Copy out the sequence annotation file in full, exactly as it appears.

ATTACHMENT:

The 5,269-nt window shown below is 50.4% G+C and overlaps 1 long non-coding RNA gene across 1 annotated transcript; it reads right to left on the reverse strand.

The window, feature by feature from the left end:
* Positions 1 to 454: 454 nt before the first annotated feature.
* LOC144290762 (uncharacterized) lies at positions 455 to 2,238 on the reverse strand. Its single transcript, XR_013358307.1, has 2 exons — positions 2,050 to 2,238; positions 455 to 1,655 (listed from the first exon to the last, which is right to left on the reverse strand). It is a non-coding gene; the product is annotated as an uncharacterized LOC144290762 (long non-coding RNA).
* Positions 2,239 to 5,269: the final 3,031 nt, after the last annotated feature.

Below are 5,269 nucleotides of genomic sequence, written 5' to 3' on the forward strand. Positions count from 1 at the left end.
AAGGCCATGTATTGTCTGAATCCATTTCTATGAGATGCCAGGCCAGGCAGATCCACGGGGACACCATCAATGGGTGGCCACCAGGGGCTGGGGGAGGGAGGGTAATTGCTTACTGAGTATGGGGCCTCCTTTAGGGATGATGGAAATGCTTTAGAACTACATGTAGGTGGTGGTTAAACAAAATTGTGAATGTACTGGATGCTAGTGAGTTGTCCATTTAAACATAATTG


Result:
The 5,269-nt window shown below is 50.4% G+C and overlaps 1 long non-coding RNA gene across 1 annotated transcript; it reads right to left on the reverse strand.

The window, feature by feature from the left end:
* Positions 1 to 454: 454 nt before the first annotated feature.
* LOC144290762 (uncharacterized) lies at positions 455 to 2,238 on the reverse strand. Its single transcript, XR_013358307.1, has 2 exons — positions 2,050 to 2,238; positions 455 to 1,655 (listed from the first exon to the last, which is right to left on the reverse strand). It is a non-coding gene; the product is annotated as an uncharacterized LOC144290762 (long non-coding RNA).
* Positions 2,239 to 5,269: the final 3,031 nt, after the last annotated feature.

Below are 5,269 nucleotides of genomic sequence, written 5' to 3' on the forward strand. Positions count from 1 at the left end.
AAGGCCATGTATTGTCTGAATCCATTTCTATGAGATGCCAGGCCAGGCAGATCCACGGGGACACCATCAATGGGTGGCCACCAGGGGCTGGGGGAGGGAGGGTAATTGCTTACTGAGTATGGGGCCTCCTTTAGGGATGATGGAAATGCTTTAGAACTACATGTAGGTGGTGGTTAAACAAAATTGTGAATGTACTGGATGCTAGTGAGTTGTCCATTTAAACATAATTG